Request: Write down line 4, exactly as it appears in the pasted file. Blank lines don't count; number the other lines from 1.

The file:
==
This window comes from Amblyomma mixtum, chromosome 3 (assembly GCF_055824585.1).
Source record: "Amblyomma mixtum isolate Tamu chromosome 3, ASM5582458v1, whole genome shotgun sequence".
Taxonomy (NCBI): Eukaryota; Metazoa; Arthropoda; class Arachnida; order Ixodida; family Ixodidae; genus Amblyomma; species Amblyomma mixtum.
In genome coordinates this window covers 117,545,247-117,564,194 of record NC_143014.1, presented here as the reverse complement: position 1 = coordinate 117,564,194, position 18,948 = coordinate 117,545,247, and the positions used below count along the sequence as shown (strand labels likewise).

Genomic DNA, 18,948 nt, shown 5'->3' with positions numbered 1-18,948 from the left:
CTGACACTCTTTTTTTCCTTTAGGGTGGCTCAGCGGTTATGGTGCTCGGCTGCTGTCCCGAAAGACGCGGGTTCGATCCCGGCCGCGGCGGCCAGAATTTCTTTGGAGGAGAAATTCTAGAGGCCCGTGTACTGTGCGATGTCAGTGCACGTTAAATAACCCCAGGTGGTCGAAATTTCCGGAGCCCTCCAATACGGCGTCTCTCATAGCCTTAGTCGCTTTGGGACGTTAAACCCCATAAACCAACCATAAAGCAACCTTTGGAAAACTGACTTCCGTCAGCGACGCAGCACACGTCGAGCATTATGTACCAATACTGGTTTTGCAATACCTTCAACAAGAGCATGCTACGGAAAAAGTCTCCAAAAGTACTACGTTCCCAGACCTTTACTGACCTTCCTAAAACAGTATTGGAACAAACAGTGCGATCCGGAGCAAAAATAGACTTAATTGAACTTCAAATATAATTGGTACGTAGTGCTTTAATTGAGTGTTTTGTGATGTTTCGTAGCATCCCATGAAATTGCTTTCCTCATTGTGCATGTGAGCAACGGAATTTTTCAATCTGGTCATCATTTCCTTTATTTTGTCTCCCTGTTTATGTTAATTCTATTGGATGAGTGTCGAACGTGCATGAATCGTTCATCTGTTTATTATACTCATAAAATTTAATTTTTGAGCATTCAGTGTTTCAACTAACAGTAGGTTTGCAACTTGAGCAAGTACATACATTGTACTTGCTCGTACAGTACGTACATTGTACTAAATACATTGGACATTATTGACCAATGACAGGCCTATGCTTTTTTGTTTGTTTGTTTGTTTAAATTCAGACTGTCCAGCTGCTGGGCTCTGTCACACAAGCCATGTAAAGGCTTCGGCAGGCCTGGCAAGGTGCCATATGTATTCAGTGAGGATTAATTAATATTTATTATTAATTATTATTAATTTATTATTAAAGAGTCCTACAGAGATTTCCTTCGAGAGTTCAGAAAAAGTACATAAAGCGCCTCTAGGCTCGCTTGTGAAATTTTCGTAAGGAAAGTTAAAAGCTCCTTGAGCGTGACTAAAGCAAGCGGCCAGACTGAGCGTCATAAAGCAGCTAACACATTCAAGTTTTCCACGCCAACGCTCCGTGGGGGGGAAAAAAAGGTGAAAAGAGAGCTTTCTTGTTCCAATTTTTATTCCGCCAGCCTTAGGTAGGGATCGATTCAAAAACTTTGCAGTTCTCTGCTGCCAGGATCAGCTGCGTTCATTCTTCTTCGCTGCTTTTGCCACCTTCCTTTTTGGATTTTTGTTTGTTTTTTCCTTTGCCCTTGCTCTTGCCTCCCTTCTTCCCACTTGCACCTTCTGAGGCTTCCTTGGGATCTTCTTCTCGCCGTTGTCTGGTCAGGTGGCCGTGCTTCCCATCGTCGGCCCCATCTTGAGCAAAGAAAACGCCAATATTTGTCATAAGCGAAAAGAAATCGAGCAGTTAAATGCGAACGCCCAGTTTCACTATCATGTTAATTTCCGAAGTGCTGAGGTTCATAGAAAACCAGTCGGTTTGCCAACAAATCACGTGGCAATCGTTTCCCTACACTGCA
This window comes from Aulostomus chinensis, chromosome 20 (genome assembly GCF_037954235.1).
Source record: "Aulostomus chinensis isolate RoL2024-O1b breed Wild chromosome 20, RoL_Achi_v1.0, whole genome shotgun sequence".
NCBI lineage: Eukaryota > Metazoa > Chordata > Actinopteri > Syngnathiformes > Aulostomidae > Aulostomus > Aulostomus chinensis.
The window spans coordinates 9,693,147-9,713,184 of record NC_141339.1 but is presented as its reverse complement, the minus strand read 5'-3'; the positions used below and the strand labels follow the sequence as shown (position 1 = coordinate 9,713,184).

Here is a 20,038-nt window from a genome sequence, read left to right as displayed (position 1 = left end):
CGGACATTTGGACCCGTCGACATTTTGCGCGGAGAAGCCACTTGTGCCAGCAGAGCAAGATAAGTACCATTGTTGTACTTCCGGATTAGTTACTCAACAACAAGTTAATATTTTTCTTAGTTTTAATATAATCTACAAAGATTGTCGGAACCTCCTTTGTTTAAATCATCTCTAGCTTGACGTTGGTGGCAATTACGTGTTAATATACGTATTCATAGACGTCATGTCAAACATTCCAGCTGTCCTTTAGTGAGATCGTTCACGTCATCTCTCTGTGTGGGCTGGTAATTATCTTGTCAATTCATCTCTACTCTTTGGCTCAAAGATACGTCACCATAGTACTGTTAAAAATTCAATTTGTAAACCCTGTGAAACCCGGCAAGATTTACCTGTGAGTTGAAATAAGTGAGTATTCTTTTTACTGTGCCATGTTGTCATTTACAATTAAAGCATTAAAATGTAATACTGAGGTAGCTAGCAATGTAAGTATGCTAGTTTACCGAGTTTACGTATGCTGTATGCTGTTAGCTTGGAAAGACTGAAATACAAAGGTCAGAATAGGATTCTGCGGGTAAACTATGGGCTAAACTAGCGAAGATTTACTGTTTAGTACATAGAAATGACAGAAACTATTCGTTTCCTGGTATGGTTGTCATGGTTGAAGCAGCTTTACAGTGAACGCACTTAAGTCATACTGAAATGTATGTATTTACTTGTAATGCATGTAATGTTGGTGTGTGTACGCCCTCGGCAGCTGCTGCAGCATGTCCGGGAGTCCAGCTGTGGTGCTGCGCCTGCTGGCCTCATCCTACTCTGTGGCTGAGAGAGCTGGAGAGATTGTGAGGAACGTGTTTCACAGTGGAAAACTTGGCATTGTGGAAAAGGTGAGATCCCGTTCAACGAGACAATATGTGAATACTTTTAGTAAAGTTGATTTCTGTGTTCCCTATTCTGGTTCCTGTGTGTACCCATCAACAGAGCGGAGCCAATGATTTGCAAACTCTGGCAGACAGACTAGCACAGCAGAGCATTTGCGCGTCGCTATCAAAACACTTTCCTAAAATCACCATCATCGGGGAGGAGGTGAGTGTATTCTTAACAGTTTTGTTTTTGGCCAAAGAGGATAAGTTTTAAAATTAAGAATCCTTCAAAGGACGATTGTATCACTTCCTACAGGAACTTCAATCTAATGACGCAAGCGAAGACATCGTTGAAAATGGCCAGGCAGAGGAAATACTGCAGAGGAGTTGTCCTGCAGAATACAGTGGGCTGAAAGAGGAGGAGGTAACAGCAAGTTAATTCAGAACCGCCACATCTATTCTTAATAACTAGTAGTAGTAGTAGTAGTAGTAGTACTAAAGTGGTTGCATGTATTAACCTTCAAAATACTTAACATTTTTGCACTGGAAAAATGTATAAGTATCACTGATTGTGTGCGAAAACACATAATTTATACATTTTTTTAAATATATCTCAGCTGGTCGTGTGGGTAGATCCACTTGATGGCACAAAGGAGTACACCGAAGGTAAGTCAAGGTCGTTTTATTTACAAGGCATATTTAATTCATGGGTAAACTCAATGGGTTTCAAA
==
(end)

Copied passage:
In genome coordinates this window covers 117,545,247-117,564,194 of record NC_143014.1, presented here as the reverse complement: position 1 = coordinate 117,564,194, position 18,948 = coordinate 117,545,247, and the positions used below count along the sequence as shown (strand labels likewise).